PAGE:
How to find grief support during coronavirus social distancing
You may be in COVID-19 isolation, but you don’t have to be isolated in your grief
Grieving the loss of a loved one is already an isolating experience, but it’s even more so while being quarantined for the coronavirus pandemic. If you’re also grieving your daily life before COVID-19, you may want to seek some sort of grief counseling, even though in-person support is not possible at this time.
The good news is grief support is available in more ways than ever, and many resources exist to help you connect with fellow mourners and professional counselors without having to leave your home.
Where to find grief support
Start your grief support search by utilizing Great Western Insurance Company’s (GWIC®) grief support lookup. You simply type in your ZIP code to find a variety of support methods in your area. They range from websites and online forums to hotlines and counseling via text. Some resources are tailored to meet your specific needs, like the loss of a spouse, parent, or child. But if you don’t find what you need, read on for more options.
If you need immediate assistance, the Crisis Call Center is available 24 hours a day to provide free, anonymous counseling. The center also offers help via text messages.
The Friendship Line is a free, 24/7 resource that caters specifically to seniors in partnership with The Institute on Aging.
If you don’t need urgent help but just a friendly voice, mental health warm lines are available to talk, text, or connect via instant messenger. Or you can contact the Crisis Text Line, which is staffed with trained counselors who listen, provide advice, and help you feel less alone. They even have a crisis counselor trained to talk with you about coronavirus fears.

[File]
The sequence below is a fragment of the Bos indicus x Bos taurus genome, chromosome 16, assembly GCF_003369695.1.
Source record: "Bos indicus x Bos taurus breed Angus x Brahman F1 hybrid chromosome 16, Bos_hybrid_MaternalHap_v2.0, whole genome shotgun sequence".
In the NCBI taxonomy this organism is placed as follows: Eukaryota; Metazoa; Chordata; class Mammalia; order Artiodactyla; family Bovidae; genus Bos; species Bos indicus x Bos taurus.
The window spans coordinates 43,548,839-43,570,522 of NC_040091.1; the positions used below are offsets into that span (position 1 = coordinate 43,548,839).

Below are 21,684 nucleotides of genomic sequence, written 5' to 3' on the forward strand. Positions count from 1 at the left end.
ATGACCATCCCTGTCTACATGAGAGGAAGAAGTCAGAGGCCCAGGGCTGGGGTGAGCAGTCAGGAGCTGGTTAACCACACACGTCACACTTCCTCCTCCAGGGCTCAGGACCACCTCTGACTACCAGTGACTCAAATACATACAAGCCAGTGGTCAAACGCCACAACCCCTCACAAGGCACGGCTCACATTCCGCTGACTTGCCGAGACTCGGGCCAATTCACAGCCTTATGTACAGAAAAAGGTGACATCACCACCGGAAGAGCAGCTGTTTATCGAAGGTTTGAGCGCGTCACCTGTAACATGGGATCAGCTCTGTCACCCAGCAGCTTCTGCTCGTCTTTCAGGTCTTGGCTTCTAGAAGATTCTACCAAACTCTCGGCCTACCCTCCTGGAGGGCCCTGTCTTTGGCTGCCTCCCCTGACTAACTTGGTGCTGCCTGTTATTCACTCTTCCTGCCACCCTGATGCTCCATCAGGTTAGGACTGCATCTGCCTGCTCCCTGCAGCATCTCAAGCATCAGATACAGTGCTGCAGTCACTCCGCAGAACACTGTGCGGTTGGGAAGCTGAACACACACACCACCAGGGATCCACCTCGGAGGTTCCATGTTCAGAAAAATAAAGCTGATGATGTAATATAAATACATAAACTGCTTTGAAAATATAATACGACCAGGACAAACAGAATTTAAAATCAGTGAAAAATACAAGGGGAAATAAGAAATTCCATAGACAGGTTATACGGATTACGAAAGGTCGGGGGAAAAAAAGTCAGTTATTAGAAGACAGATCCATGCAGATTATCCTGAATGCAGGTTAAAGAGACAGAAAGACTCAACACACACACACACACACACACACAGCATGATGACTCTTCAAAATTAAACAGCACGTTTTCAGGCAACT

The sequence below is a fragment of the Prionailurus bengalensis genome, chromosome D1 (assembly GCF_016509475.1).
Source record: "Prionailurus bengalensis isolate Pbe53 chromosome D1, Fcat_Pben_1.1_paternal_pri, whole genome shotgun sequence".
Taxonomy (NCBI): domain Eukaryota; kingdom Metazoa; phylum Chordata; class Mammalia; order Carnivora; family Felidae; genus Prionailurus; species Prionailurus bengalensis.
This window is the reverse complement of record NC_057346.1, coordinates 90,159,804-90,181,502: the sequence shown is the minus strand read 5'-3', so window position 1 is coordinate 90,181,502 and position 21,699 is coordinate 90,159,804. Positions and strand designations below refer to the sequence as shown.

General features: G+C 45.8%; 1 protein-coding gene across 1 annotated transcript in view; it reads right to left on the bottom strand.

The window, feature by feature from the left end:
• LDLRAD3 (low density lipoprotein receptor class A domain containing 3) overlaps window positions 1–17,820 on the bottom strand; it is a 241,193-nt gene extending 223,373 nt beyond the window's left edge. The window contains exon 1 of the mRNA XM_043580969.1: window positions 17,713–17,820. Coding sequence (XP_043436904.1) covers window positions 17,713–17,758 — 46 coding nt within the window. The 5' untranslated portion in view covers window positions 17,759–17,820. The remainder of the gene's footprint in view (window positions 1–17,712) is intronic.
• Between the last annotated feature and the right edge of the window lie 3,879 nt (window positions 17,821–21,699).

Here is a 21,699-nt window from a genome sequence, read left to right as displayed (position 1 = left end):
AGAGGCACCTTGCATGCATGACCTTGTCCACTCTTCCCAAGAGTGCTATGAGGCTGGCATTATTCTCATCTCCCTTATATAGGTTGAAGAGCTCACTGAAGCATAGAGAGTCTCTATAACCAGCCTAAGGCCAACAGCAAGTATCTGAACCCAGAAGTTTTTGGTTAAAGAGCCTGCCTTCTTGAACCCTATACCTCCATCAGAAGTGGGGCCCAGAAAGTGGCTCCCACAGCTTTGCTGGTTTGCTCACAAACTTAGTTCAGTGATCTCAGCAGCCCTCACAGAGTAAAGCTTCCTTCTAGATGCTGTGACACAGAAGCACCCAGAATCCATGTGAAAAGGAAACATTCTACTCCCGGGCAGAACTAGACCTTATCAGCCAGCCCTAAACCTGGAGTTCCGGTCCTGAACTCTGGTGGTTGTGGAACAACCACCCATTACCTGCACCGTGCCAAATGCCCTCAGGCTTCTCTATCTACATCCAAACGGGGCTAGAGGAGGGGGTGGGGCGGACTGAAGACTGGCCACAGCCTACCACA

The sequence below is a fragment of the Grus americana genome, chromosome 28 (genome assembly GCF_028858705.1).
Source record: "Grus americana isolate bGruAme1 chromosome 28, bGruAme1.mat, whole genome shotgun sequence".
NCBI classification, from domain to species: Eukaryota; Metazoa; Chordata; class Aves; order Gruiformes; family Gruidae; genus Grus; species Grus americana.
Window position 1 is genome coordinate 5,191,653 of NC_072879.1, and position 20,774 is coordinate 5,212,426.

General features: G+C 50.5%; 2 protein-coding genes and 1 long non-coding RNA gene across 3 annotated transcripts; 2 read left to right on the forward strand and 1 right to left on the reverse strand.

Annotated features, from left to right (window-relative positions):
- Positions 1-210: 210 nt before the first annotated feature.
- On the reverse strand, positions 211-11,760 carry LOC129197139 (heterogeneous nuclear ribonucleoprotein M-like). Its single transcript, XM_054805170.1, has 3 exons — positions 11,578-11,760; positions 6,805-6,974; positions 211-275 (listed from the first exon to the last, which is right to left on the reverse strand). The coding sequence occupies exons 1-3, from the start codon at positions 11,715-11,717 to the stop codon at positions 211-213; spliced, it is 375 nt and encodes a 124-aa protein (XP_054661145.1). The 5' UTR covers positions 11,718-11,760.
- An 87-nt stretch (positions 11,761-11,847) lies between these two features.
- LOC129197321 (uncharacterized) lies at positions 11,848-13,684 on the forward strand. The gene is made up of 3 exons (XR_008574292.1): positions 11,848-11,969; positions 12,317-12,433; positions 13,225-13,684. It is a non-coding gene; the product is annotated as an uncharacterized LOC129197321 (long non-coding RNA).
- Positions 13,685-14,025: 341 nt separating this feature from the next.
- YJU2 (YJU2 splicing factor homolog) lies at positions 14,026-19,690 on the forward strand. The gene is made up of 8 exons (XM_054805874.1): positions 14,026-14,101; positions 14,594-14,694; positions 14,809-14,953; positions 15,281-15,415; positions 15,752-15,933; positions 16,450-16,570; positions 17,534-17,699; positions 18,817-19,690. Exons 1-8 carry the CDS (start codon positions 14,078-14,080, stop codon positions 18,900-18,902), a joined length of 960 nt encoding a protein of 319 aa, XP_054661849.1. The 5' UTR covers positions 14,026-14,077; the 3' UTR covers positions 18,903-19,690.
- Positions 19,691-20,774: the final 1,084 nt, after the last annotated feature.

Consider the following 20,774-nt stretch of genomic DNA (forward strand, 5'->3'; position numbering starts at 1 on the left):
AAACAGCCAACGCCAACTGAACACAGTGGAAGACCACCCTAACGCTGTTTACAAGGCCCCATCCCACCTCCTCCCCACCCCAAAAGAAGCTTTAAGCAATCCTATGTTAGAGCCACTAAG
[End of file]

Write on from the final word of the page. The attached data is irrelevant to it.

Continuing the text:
Mental health professionals are offering telehealth video sessions and over-the-phone grief counseling to avoid coronavirus exposure. If you already have a therapist, ask them if telehealth sessions are an option for you. If you are looking for a grief counselor, visit Psychology Today’s database to find an accredited professional in your area. Chances are, they are already using telehealth to see clients in the current climate. If not, The Virtual Therapist Network and Better Help offer databases of therapists who specifically work with clients online.
If you have Facebook, Twitter, or Instagram accounts, you can search hashtags like #grief and #griefsupport to find helpful quotes, healing tips, and honest stories written by other bereaved individuals. You can share your story or leave messages of support for others if you feel inspired, or you can choose to stay anonymous if that better serves you at this time.
Grief Anonymous is a Facebook hub to explore if you want to connect with a group of like-minded people who are also living with grief.
If you prefer to receive less involved counseling, consider connecting with groups, like Grieving Parents or Grief Share, which provide grief support through encouraging emails.
Books and blogs
Grief books and grief blogs provide private advice on healing. Millions of people have found connection and relief from titles written by professional therapists, religious leaders, and those who have experienced life-altering grief firsthand. Read more about best-selling grief book titles and popular grief blogs here.
Even with many grief support options at your fingertips, you may still feel overwhelmed. Coping with grief during pandemic fears is a lot, and wishing you could mourn and get support in a “normal” fashion, without the added burden of worrying about getting sick, is justified. Just remember, you are not alone and take comfort that you are doing the very best you can to honor your lost loved one and find healing in the current climate.
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